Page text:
used, and the .tendency of relay governors to hunt .must be overcome. In the Niaga.ra'Falls Power House No. x, each turbine has a very sensitive centrifugal governor acting on a ratchet relay. The governor puts into gear one or other of-two ratchets driven by the turbine itself. According as one or the other ratchet is in gear the sluices are raised or lowered. By a subsidiary arrangement the ratchets are gradually put out of gear unless the governor puts them in gear again, and this prevents- the over correction of the speed from the lag in. the action of the governor. In the Niagara Power House -No. 2, the relay 'is an hydraulic relay similar in principle, but rather more complicated in arrangement, to that shown in figi 2o6, which is a' governor used for the 12 50 h.p. turbines at Lyons. The sensitive governor G opens a valve and puts into action a plunger driven 'by oil pressure from an oil reservoir. As the plunger moves forward it gradually closes the oil admission valve by lowering the fulcrum end f of the valve lever which rests on awedge watt ached to the plunger. If the speed is still too high, the governor reopens the valve. In the case of the Niagaraturbines the oil pressure is rzoo lb per sq. in. One millimetre of movement of the governor sleeve completely opens the relay valve, and the relay plunger exerts a force of 5o tons. Thesluices can be completely opened or shut in twelve seconds. The ordinary variation of speed of the turbine with' varying load does not exceed 1 %. If all the load is thrown off, the momentary variation of speed is not more than 5%. To prevent hydraulic shock in the supply pipes, a relief valve is provided which opens if the pressure is in excess of that due to theehead. - "5 . § 205. The Hydraulic Ram.-The hydraulic ram is an arrangement by which a quantity of water falling a distance 'h forces a portion of the water to rise to a height hr, greater than h. It consists of a supply reservoir (A, fig. 207), into which the water enters from some natural stream. A pipe s of considerable length conducts the water to a lower level, where it is discharged intermittently through a self-acting pulsating valveyat d. The supply pipe s may be htted with a flap valve for stopping the ram, and this is attached in some .cases to afloat, so that the ram starts and stops itself automatically; according the supply cistern fills or empties. The lower fioatis just“suH'leient=.to keep open the Hap after it has been raised the action of the upper float. The length of chain is adjusted so that the upper float opens the flap when the level in the cistern is at the desired height. If the water-level falls below the lower iloat the Hap closes. The pipe .r should be as long and as straight as possible, and as it is subjected to considerable pressure from the sudden arrest of the motion of the water, it must be strong and strongly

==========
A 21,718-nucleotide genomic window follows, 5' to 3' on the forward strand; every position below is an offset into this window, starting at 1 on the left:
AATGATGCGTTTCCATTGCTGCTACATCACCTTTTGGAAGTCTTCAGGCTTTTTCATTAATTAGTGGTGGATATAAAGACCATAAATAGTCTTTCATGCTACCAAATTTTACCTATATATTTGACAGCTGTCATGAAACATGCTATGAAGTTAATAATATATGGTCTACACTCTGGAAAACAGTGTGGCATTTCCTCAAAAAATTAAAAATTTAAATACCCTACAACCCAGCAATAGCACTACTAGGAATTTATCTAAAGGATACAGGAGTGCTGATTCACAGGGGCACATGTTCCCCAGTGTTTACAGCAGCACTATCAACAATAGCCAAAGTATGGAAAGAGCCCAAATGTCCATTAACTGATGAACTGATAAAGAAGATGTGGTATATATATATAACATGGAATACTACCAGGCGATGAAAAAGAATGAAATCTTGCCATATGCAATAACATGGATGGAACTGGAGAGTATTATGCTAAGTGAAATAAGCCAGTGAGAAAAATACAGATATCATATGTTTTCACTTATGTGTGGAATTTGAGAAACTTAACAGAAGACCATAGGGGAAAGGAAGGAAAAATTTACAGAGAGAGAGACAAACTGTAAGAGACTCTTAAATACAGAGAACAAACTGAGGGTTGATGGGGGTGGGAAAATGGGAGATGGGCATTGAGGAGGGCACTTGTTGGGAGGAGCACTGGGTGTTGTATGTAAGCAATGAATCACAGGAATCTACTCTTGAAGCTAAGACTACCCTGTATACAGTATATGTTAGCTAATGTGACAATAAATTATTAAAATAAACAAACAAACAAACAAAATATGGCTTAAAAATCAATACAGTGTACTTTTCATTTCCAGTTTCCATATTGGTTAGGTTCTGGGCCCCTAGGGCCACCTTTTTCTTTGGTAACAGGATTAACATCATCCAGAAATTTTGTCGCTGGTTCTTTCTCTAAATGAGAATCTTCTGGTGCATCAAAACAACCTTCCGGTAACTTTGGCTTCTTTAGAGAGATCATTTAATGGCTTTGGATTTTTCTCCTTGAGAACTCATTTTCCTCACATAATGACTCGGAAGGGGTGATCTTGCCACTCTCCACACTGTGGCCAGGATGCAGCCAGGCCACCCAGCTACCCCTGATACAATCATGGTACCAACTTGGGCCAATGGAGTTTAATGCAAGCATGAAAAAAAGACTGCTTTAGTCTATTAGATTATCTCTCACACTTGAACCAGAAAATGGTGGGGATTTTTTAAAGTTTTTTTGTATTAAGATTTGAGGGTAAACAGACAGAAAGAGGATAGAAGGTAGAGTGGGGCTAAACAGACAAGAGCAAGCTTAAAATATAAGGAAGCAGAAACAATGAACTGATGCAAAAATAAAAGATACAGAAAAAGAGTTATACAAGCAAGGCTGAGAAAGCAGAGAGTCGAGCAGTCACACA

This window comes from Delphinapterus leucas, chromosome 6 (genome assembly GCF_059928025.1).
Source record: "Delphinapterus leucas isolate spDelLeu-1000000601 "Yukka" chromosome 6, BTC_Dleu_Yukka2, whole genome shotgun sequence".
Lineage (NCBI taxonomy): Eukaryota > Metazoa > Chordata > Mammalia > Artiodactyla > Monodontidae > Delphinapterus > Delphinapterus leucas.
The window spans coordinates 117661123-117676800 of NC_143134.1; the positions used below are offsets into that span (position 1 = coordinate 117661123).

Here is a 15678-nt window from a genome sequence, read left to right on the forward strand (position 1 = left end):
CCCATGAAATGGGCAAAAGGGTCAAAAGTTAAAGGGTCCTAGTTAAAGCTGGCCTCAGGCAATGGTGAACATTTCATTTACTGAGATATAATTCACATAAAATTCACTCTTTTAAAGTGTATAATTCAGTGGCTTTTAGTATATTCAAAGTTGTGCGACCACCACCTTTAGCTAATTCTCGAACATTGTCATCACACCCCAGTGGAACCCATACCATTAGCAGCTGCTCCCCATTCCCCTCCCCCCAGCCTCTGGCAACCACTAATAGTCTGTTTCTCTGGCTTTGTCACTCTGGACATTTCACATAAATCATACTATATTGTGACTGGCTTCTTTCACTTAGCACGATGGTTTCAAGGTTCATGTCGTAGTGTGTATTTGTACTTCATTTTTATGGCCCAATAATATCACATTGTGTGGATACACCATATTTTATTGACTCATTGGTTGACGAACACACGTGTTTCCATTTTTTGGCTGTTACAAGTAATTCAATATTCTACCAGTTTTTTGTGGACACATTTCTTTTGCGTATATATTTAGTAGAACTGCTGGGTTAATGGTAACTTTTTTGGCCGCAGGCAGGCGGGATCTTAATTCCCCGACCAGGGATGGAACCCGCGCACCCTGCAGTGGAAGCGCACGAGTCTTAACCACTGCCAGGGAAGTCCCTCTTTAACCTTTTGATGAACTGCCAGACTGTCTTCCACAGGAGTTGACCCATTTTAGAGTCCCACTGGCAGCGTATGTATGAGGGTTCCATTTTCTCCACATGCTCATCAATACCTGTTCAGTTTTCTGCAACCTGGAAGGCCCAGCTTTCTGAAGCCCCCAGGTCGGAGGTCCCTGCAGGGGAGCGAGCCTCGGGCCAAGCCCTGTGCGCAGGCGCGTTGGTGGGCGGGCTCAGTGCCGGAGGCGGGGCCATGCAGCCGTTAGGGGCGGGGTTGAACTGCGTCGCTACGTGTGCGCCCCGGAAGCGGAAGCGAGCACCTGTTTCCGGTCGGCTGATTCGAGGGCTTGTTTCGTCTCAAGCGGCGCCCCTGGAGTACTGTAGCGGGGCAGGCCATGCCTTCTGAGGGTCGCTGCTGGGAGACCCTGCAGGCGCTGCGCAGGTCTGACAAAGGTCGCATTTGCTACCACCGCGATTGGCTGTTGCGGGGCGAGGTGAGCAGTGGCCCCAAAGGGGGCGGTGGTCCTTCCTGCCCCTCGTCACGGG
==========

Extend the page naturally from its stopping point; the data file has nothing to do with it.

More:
4 PUMPS this opens an aperture fin. in'diameter, made in a brass screw plug b., The hole is reduced to 115 in. in diameter at the outer end of the plug and is closedby a small valve opening inwards. Through this, during the rebound after each stroke of the ram, a small quantity of air is sucked in which keeps the air vessel supplied with its elastic cushion of air. During the recoil aiteria sudden closing of the valve d, the pressure below it is diminished and the valve opens, permitting outflow. In consequence of the .flow through this valve, the water in the supply pipe acquires a gradually increasing velocity. The upward How of the water, towards the valve d, increases the pressure tending to lift the valve, and at last, 2 if the valve is not too » I ®@&¥s¥sog